A new take on drones

July 5, 2016 by Henry Benjamin
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A 27-yr-old inventor who left Sydney’s Moriah College at the age of 16 is knocking at the door of world-wide success with his latest invention…a selfie-drone which uses face recognition to follow its target.

Simon Kantor

Simon Kantor  Photo: Henry Benjamin/J-Wire

Simon Kantor discovered during time spent in Israel that the reason he did not find school stimulating was that he boasted an IQ of 169. He said: “Moriah is a fantastic school if the HSC is your goal. But my talents lay in a different direction and I was very bored at school. My IQ was not identified until I got to Haifa when I was 18.”

Kantor had been keen on inventing since childhood…and that inventive mind has produced the ROAM-e…a drone which uses face recognition to follow an individual it photographs before launching.

From his office in Sydney’s CBD where his development team works, Kantor told J-Wire: “ROAM-e is a flying selfie stick which has been created here in Sydney where I have a great team of young talented developers. We have used a lot of innovation in getting Roam-e to work.”

ROAM-e is almost on the market with production at the final testing stage in China to meet the projected September release date. Kantor added: “We are continually adding new features and have to test both the hardware and the software. It usual facial detection and facial recognition and follows its targets. We have developed the algorithms to a point where it will soon be able to recognise any object and not just a face.”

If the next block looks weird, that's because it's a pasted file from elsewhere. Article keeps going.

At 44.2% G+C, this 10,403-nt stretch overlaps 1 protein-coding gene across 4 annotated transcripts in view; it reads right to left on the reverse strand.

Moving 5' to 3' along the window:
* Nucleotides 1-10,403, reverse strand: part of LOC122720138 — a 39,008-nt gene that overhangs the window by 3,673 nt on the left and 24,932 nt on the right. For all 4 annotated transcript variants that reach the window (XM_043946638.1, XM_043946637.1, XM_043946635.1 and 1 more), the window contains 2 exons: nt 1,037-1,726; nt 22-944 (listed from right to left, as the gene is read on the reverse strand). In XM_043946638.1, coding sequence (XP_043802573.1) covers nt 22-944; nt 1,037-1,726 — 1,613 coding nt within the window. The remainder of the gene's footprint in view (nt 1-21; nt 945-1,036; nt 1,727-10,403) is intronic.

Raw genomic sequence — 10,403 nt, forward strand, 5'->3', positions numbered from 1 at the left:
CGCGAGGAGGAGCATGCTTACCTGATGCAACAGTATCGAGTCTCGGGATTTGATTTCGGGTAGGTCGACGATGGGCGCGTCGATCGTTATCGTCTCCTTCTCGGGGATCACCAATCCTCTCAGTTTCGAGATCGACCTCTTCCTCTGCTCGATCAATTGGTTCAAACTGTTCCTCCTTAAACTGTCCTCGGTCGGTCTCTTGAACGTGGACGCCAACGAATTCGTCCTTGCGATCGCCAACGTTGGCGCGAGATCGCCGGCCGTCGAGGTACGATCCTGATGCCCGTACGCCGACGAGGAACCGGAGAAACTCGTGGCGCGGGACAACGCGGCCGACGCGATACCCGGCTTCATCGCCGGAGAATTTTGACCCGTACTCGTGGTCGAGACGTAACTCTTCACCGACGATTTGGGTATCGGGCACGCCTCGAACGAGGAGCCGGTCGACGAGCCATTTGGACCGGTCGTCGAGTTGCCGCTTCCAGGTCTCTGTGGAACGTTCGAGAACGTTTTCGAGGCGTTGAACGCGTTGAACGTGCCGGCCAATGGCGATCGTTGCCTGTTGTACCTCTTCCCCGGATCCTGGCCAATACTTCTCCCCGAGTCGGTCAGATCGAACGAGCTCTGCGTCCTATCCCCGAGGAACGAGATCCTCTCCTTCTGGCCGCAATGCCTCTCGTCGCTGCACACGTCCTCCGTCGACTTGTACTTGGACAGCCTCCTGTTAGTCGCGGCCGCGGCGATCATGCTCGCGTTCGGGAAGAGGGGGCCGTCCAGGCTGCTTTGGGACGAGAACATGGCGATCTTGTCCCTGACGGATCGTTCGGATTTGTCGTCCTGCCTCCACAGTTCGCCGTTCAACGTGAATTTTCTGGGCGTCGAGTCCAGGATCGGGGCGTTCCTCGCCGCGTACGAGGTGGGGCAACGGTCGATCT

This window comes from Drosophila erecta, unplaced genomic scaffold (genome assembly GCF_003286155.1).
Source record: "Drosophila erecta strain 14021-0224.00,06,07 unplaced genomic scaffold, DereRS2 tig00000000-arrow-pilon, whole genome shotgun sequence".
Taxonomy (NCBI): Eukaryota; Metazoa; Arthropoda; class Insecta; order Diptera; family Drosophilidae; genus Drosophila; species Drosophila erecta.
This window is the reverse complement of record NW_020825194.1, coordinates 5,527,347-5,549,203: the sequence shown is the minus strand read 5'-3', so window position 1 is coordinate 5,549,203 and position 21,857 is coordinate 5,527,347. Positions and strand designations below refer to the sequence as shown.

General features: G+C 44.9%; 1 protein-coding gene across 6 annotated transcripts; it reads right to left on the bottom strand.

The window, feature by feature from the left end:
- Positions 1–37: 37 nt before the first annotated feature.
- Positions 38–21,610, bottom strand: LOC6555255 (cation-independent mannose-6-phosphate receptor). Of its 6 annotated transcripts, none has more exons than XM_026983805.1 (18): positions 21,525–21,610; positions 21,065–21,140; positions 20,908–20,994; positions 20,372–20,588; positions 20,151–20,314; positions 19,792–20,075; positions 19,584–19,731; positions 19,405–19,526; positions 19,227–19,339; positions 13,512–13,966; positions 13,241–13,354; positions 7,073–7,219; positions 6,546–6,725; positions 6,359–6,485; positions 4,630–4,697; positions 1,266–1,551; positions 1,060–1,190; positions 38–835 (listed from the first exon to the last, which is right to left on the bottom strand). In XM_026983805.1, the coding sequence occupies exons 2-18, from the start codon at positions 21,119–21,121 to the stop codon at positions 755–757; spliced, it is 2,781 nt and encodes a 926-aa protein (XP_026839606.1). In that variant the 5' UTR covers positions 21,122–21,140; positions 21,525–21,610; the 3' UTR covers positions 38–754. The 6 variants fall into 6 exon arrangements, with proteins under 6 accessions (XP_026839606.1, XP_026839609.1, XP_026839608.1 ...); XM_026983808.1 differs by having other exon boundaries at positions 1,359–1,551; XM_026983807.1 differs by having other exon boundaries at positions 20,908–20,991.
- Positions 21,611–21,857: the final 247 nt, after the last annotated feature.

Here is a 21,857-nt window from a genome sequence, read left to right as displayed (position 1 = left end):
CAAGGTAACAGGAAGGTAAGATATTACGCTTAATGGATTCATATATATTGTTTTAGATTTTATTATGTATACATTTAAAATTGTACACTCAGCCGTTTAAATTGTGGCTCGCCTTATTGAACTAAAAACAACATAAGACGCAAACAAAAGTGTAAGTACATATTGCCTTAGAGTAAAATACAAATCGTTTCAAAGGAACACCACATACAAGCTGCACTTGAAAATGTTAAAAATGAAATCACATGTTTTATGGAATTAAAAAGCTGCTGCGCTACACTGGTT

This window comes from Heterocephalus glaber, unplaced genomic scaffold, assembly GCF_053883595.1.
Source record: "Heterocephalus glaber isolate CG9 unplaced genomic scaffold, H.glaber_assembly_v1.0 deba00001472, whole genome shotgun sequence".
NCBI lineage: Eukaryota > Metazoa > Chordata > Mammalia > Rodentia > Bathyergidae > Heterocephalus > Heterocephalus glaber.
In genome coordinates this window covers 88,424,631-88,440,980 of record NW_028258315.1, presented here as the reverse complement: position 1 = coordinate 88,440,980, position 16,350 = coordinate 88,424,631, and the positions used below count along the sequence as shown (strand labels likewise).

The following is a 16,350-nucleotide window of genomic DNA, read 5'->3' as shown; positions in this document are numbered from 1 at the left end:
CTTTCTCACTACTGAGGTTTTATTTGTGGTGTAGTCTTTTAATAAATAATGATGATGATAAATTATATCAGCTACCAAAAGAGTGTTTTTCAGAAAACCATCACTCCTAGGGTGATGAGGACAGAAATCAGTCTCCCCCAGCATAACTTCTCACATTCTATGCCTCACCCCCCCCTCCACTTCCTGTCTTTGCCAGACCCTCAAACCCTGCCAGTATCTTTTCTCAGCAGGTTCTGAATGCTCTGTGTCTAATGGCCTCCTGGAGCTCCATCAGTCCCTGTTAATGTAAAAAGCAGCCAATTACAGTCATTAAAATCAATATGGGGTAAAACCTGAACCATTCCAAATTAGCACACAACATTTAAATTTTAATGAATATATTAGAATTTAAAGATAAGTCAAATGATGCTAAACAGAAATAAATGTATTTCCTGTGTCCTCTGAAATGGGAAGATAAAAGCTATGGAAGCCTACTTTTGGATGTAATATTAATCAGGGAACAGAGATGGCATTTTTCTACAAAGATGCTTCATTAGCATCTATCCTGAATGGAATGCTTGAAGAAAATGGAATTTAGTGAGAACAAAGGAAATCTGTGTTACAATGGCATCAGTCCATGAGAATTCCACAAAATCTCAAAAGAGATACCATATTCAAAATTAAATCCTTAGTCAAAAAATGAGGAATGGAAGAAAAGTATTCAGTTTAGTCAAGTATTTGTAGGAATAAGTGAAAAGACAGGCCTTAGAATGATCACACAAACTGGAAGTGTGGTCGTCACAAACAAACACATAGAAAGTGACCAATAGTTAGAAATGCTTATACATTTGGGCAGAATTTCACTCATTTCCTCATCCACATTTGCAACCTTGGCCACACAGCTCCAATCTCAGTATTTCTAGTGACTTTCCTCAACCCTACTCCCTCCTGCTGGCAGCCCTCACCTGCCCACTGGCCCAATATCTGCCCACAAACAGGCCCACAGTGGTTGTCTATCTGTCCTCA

ROAM-e has successfully operated up to 15 minutes and uses replaceable batteries allowing for continuity of operation. The battery will run for 20 minutes but flight time will be initially between 10 and 15 minutes. Cantor said that there is obviously no limit to the number of batteries an owner can run “but we will initially ship the device with a single battery”.


Kantor is not overly worried about “the big boys” chasing his market. he has patents in place and under consideration and is in a strong position with one of China’s largest drone manufacturers.

ROAM-e features the unusual design attribute of having folding rotor blades making the product very easy to carry around. Cantor explained: “That also helps from a safety point of view. If it hits something…or someone…the rotor blade will collapse. We haven’t taken regular off the shelf blades but developed new ones.”

Although there have been already approaches from the major IT companies in Silicon Valley, Kantor enjoys his independence in Sydney and not being influenced by the suppressed companies. He added: “So many brilliant young Australian minds are going to places like Silicon Valley so I hope our company may allow some to stay at home and create a Silicon Beach. Manufacturing aside Roam-e has been fully developed from start to finish in Sydney.”